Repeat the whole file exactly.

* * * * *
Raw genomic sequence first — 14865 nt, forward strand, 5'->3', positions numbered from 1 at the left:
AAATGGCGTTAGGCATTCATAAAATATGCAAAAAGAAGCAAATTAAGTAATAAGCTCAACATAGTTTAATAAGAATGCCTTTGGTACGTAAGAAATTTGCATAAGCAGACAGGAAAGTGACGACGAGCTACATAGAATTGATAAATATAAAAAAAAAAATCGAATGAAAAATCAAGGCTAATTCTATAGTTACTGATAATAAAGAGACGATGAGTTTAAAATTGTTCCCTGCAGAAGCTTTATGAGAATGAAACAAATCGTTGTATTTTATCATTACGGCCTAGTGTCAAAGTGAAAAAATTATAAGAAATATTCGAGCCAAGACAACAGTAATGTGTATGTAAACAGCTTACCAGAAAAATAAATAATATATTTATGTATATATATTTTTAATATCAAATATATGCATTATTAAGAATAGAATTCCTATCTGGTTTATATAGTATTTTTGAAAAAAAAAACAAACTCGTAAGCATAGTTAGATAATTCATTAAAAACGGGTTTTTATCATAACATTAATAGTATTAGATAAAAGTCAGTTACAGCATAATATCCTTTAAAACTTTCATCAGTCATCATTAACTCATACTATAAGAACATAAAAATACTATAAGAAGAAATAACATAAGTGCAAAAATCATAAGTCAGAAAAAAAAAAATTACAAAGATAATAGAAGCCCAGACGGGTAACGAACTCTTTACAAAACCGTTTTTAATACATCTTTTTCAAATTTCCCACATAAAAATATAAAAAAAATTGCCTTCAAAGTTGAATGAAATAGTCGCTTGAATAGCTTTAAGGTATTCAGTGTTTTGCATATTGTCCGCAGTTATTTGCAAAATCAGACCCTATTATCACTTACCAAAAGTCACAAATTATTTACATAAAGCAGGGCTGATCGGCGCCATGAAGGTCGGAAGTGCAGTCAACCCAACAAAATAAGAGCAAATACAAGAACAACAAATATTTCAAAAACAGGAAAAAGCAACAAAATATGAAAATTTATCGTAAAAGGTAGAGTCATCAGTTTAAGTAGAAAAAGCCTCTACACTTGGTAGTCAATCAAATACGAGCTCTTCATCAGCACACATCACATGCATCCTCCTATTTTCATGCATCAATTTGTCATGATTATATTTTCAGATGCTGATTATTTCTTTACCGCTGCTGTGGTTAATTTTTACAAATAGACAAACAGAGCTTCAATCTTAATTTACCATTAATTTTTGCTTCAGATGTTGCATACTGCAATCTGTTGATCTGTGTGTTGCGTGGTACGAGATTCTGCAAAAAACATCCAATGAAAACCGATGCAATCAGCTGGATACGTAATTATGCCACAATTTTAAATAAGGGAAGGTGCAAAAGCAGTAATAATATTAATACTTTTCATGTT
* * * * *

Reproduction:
Raw genomic sequence first — 14865 nt, forward strand, 5'->3', positions numbered from 1 at the left:
AAATGGCGTTAGGCATTCATAAAATATGCAAAAAGAAGCAAATTAAGTAATAAGCTCAACATAGTTTAATAAGAATGCCTTTGGTACGTAAGAAATTTGCATAAGCAGACAGGAAAGTGACGACGAGCTACATAGAATTGATAAATATAAAAAAAAAAATCGAATGAAAAATCAAGGCTAATTCTATAGTTACTGATAATAAAGAGACGATGAGTTTAAAATTGTTCCCTGCAGAAGCTTTATGAGAATGAAACAAATCGTTGTATTTTATCATTACGGCCTAGTGTCAAAGTGAAAAAATTATAAGAAATATTCGAGCCAAGACAACAGTAATGTGTATGTAAACAGCTTACCAGAAAAATAAATAATATATTTATGTATATATATTTTTAATATCAAATATATGCATTATTAAGAATAGAATTCCTATCTGGTTTATATAGTATTTTTGAAAAAAAAAACAAACTCGTAAGCATAGTTAGATAATTCATTAAAAACGGGTTTTTATCATAACATTAATAGTATTAGATAAAAGTCAGTTACAGCATAATATCCTTTAAAACTTTCATCAGTCATCATTAACTCATACTATAAGAACATAAAAATACTATAAGAAGAAATAACATAAGTGCAAAAATCATAAGTCAGAAAAAAAAAAATTACAAAGATAATAGAAGCCCAGACGGGTAACGAACTCTTTACAAAACCGTTTTTAATACATCTTTTTCAAATTTCCCACATAAAAATATAAAAAAAATTGCCTTCAAAGTTGAATGAAATAGTCGCTTGAATAGCTTTAAGGTATTCAGTGTTTTGCATATTGTCCGCAGTTATTTGCAAAATCAGACCCTATTATCACTTACCAAAAGTCACAAATTATTTACATAAAGCAGGGCTGATCGGCGCCATGAAGGTCGGAAGTGCAGTCAACCCAACAAAATAAGAGCAAATACAAGAACAACAAATATTTCAAAAACAGGAAAAAGCAACAAAATATGAAAATTTATCGTAAAAGGTAGAGTCATCAGTTTAAGTAGAAAAAGCCTCTACACTTGGTAGTCAATCAAATACGAGCTCTTCATCAGCACACATCACATGCATCCTCCTATTTTCATGCATCAATTTGTCATGATTATATTTTCAGATGCTGATTATTTCTTTACCGCTGCTGTGGTTAATTTTTACAAATAGACAAACAGAGCTTCAATCTTAATTTACCATTAATTTTTGCTTCAGATGTTGCATACTGCAATCTGTTGATCTGTGTGTTGCGTGGTACGAGATTCTGCAAAAAACATCCAATGAAAACCGATGCAATCAGCTGGATACGTAATTATGCCACAATTTTAAATAAGGGAAGGTGCAAAAGCAGTAATAATATTAATACTTTTCATGTT